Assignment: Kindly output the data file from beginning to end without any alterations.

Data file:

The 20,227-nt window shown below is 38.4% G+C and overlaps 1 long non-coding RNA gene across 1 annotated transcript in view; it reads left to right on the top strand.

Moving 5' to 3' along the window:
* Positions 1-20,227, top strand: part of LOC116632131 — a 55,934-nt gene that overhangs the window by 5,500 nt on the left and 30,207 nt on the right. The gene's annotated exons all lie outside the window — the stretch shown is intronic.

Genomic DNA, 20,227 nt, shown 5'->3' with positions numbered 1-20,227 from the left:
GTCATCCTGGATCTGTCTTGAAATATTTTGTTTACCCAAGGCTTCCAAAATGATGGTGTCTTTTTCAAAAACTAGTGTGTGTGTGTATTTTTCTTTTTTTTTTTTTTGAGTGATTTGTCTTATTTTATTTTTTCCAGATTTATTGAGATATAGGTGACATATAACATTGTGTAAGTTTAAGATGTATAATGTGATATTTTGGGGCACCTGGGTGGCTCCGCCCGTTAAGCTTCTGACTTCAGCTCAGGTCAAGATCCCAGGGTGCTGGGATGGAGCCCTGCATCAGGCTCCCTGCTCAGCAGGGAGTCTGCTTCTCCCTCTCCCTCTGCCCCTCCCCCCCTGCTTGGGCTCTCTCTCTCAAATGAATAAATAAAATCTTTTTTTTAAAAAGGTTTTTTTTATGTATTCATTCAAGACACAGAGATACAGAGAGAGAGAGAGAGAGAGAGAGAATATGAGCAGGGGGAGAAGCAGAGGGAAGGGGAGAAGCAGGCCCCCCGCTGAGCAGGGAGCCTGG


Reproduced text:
The 20,227-nt window shown below is 38.4% G+C and overlaps 1 long non-coding RNA gene across 1 annotated transcript in view; it reads left to right on the top strand.

Moving 5' to 3' along the window:
* Positions 1-20,227, top strand: part of LOC116632131 — a 55,934-nt gene that overhangs the window by 5,500 nt on the left and 30,207 nt on the right. The gene's annotated exons all lie outside the window — the stretch shown is intronic.

Genomic DNA, 20,227 nt, shown 5'->3' with positions numbered 1-20,227 from the left:
GTCATCCTGGATCTGTCTTGAAATATTTTGTTTACCCAAGGCTTCCAAAATGATGGTGTCTTTTTCAAAAACTAGTGTGTGTGTGTATTTTTCTTTTTTTTTTTTTTGAGTGATTTGTCTTATTTTATTTTTTCCAGATTTATTGAGATATAGGTGACATATAACATTGTGTAAGTTTAAGATGTATAATGTGATATTTTGGGGCACCTGGGTGGCTCCGCCCGTTAAGCTTCTGACTTCAGCTCAGGTCAAGATCCCAGGGTGCTGGGATGGAGCCCTGCATCAGGCTCCCTGCTCAGCAGGGAGTCTGCTTCTCCCTCTCCCTCTGCCCCTCCCCCCCTGCTTGGGCTCTCTCTCTCAAATGAATAAATAAAATCTTTTTTTTAAAAAGGTTTTTTTTATGTATTCATTCAAGACACAGAGATACAGAGAGAGAGAGAGAGAGAGAGAGAATATGAGCAGGGGGAGAAGCAGAGGGAAGGGGAGAAGCAGGCCCCCCGCTGAGCAGGGAGCCTGG